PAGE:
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dear prudence

“Dear Prudence,
Am I being prickly, or do I have a valid complaint? It drives me absolutely batty when I thank a waiter, sales clerk, or other paid service person and the response is ‘no problem.’ I paid you to bring me my meal or find those shoes in my size, and the fact that it was or wasn’t a problem is of no interest to me. A few times I’ve actually responded that ‘I don’t really care if it was a problem or not,’ which I know was wrong, but I was aflame with ire and it just came out. As for myself, whenever I am thanked, I always respond with, ‘You’re welcome,’ ‘I’m happy to help,’ or ‘My pleasure.’ Is it too much to ask that others do the same?

?David M.

Dear Dave,
You have come to the right place. Prudie, herself, is a bit of a churl about that ‘No problem’ business. It has, unfortunately, crept into the language and does not seem about to be displaced. Some phrases take hold and then go on to lose all meaning. Another regrettable example is the phrase ‘soul mate’ which has become the supposed ultimate accolade to a spouse, fiancee, what have you. ‘No problem’ is meant to be polite. That is, people who say it are not trying to be annoying, they are just linguistic sheep. In a hotel once, the music from a neighboring room was way too loud, and Prudie called the desk to ask them to please inform the offender. The answer of course was, ‘No problem.’ When there were no results, and Prudie called back to repeat the request, again there was the mindless ‘No problem.’ With exactly your feeling of ‘aaarrrgh,’ Prudie’s response was, ‘Apparently you are mistaken, because it is proving to be a problem.’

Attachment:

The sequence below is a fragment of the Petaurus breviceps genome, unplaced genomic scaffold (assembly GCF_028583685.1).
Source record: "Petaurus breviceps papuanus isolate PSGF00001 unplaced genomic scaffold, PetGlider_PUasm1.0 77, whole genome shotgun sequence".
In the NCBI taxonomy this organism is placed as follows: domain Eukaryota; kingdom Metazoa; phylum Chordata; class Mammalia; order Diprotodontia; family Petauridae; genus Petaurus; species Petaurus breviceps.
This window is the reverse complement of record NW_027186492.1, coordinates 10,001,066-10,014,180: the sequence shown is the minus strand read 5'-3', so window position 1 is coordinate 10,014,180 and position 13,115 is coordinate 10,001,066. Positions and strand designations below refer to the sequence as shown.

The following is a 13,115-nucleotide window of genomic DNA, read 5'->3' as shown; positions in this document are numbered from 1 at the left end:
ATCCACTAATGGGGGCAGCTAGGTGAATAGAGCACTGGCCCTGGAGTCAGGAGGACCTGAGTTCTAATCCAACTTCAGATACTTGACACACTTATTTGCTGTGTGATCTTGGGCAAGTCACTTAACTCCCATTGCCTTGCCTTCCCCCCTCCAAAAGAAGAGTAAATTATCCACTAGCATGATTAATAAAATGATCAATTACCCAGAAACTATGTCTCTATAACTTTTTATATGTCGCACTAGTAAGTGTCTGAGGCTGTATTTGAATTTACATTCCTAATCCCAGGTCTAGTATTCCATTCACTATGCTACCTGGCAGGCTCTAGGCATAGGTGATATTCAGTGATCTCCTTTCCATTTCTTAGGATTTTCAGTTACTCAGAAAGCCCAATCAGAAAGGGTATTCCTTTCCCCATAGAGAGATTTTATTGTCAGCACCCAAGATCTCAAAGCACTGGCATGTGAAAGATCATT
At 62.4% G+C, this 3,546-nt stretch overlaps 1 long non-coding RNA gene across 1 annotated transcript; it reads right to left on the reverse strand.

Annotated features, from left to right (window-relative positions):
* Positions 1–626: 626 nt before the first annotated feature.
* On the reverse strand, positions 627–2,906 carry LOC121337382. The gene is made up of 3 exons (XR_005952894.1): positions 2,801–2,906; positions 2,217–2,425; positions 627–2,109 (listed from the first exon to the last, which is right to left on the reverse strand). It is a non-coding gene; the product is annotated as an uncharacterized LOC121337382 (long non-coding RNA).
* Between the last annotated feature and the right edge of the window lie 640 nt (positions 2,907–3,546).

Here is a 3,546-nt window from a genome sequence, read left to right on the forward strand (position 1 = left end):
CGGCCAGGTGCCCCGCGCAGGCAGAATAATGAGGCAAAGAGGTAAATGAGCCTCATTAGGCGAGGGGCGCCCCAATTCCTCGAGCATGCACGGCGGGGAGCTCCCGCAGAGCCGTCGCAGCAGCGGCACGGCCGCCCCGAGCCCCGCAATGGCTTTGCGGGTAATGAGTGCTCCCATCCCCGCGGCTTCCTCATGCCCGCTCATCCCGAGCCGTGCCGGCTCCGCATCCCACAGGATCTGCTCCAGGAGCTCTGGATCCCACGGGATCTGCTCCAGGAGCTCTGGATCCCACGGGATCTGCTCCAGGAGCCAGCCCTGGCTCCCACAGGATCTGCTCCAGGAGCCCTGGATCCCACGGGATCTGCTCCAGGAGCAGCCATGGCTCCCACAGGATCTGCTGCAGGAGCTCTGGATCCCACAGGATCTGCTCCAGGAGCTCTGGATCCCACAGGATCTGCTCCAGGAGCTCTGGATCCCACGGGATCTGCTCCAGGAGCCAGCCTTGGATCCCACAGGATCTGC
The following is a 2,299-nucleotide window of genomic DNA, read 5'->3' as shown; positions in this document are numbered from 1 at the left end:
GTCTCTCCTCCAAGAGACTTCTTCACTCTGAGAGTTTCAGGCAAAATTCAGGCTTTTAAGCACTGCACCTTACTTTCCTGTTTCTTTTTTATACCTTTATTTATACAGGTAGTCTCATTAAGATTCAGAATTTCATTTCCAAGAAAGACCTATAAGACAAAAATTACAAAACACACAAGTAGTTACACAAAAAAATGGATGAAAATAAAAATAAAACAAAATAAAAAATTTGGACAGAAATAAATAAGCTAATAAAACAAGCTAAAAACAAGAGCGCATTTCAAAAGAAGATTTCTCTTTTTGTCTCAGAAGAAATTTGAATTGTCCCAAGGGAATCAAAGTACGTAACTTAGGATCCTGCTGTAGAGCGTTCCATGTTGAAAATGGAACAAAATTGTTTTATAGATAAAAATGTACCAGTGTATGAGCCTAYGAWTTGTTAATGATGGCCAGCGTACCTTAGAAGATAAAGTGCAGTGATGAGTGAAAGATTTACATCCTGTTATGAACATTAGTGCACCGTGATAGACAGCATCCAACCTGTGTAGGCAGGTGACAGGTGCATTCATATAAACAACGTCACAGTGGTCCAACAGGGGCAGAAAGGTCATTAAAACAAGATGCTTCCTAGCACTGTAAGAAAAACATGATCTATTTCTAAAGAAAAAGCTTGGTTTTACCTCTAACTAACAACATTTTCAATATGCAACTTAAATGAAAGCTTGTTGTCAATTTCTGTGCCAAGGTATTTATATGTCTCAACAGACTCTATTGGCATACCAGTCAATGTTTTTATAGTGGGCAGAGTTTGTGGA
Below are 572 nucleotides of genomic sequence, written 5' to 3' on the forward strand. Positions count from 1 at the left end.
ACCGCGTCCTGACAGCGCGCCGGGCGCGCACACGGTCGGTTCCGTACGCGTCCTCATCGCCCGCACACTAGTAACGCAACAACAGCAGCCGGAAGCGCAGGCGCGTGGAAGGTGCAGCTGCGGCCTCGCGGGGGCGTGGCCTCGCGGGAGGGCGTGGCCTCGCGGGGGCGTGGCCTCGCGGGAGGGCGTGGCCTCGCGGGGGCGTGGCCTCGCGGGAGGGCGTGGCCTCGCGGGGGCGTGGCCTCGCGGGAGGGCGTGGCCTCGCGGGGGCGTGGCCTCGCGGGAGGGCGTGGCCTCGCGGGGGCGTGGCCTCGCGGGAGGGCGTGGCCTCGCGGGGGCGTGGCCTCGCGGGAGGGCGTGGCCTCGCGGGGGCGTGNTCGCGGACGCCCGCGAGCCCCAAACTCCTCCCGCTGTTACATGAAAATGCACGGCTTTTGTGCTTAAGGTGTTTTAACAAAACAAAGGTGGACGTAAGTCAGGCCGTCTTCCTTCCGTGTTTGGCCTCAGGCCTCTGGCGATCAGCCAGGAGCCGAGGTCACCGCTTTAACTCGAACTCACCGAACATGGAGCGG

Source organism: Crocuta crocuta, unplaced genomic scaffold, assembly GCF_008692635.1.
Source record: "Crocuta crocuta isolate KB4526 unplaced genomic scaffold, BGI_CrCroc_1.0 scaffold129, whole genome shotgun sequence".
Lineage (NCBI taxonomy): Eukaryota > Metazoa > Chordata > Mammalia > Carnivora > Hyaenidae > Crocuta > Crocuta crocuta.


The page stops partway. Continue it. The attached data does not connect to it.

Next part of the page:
?Prudie, outspokenly”

What’s funny is I say no problem pretty often. I never thought about how it could be negative. I will try and stop.

1 Response to “dear prudence”


  • Yeah, I suffer from that misuse of a phrase problem too. “No problem” is downright rude when used in the wrong context, like a waiter or an airline flight attendant saying it. They get paid for their service. Maybe we need electric shock therapy for that phrase. šŸ˜‰

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